Another discovery has been the BBC's adaptation of War and Peace, which I dimly remember seeing many years ago, with Anthony Hopkins in one of his early roles; as usual the quality of TV drama was so much better in the past than now, however flashy current 'productions values' may be.

Regarding my own music, things have continued to be most discouraging. I have composed some settings of Ivor Gurney's poems - something I've been thinking of for a while - with the centenary of the Great War next year in mind, and I proposed a small lunch-time 'fringe' concert featuring them to the English Music Festival; I thought it might be of at least some interest to them, but once again I got a brusque refusal, without any request to look at the music or hear more about the performers. It's odd, though, that while my work continues to be totally ignored, I find I have more and more ideas for music, and plenty of energy to compose it; it's almost as though my creative impulse works in inverse proportion to the amount of interest! I recently found some delightful arrangements of Morris dance tunes done by George Butterworth and Cecil Sharp just before the 1st World War, and first arranged some for harp with the fringe concert in mind - then I arranged a few for small orchestra; they work very well, and would make an excellent item in a concert, specially one relating to the centenary - poignant, without being sad or depressing. I've sent them to one or two orchestras - so far without much of a response. I also decided to start arranging some Irish tunes to go in my 'Melodies' series, which is quite fun. In addition to this I have continued to arrange some of Butterworth's Housman settings for orchestra, again with the Great War anniversary in mind. On a less popular and far grander scale, I am continuing with my Scenes from 'Paradise Lost'. The first scene, of Satan and his followers' great council in Hell, is finished and on Score Exchange:

I have more or less finished sketching the scene where we first meet Adam and Eve in Eden, and have begun the scene of the confrontation at the gates of Paradise between the archangels Uriel and Gabriel and Satan. I find the words so intoxicating they almost seem to produce music effortlessly, and I enjoy elaborating it all for soloists, choir, huge orchestra and organ! What a pity I will never actually hear it performed - but I still enjoy the performances in my head, assisted by the computer.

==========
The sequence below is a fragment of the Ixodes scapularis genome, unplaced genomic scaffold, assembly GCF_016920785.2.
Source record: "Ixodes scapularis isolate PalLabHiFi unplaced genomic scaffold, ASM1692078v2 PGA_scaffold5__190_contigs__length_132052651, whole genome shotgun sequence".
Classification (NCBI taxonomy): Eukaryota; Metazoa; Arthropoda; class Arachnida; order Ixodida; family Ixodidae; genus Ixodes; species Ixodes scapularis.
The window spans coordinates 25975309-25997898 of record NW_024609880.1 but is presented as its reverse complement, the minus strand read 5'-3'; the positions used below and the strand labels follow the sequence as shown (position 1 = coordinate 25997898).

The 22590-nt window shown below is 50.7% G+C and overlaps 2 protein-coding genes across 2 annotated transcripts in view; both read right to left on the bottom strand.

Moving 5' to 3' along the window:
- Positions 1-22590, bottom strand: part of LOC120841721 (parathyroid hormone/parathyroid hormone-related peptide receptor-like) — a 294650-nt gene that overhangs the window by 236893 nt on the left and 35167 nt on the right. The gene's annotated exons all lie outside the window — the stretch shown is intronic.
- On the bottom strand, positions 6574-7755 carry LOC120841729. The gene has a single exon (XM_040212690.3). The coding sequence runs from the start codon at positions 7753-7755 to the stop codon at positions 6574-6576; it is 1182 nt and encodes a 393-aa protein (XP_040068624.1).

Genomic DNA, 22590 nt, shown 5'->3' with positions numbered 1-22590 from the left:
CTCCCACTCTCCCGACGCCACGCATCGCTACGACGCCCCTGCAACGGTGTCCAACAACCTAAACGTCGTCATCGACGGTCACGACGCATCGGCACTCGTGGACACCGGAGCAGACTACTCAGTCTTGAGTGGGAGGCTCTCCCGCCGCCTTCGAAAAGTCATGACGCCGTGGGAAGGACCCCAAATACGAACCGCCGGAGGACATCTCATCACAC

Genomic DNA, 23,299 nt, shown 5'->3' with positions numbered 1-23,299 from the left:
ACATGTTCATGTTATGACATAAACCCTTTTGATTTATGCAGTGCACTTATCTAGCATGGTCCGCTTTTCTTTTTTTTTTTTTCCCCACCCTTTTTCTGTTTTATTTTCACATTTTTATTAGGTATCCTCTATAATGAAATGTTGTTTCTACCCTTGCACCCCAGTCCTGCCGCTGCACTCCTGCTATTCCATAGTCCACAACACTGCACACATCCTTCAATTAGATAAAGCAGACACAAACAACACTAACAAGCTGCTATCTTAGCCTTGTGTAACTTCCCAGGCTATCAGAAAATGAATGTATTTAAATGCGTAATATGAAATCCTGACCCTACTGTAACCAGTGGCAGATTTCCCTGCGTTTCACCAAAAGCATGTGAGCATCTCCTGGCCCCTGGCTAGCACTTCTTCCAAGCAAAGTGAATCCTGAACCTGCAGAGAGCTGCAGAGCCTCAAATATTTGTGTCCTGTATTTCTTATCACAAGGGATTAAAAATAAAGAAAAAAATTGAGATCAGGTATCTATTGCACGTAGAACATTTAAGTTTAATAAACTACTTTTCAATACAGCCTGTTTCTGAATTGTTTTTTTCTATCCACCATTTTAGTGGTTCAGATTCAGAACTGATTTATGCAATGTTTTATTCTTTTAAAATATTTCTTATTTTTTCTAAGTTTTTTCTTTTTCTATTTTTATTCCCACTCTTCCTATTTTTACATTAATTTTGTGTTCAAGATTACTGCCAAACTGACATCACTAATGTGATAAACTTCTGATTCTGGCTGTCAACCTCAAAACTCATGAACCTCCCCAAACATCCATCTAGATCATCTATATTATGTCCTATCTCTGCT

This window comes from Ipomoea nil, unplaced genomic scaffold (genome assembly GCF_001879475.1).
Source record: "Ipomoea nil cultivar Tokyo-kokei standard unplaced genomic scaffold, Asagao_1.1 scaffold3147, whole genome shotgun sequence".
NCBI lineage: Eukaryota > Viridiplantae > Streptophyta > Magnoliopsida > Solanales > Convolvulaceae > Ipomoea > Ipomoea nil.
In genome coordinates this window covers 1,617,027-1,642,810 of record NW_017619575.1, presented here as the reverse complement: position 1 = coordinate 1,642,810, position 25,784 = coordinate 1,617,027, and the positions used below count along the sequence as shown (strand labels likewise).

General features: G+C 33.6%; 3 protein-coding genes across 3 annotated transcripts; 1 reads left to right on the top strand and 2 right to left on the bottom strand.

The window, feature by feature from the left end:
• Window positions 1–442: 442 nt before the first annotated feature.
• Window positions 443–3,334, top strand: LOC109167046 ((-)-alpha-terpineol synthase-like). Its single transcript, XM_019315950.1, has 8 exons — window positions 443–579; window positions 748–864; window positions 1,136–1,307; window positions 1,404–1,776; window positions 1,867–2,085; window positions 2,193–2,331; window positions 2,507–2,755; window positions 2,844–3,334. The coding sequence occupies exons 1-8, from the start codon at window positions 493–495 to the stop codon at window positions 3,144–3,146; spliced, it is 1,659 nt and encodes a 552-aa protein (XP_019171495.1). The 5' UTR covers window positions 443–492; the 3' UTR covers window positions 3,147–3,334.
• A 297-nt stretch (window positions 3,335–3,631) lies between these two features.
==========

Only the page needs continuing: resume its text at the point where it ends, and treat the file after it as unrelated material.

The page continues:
Wednesday 24th July 2013

The good weather has continued, though after getting to its hottest on Monday (when I was on my way down river, of course!) there were a couple of thunderstorms, and now it's cleared and is slightly less hot, with quite a strong breeze; but the sun is still absolutely roasting when you're in it. It's been one of the longest spells of fine weather I can remember for quite a while; my solution is to wear as little clothing as possible on and around the boat, and jump in the river fairly frequently - it really does cool you down.

The Proms have continued, and I've listened to parts on the radio; also watched the broadcast by the blind Japanese pianist the other day - it was extraordinarily moving, even if it was just the old Rach. no. 2 yet again. In general though, there has been little to tempt me to make the effort to go to London. I might go in the third week of August.

Been reading an amusing book caled The Magic Spring, by an urban character trying to find the 'real' England through its folk traditions; as usual they all turn out to be a bit dodgy, but do have their magical moments - the Banbury Hobby Horse Festival sounds quite fun; I should make an effort to go to that.

Sunday 14th July 2013

We have had a real heat wave for the last couple of weeks, and it has been absolutely sweltering, though not without a cooling breeze; they are saying it could go on like this for another month, which will be pretty exhausting - still, after the long cold winter and last year's hopeless summer, it's nice to have some proper summer weather for a change.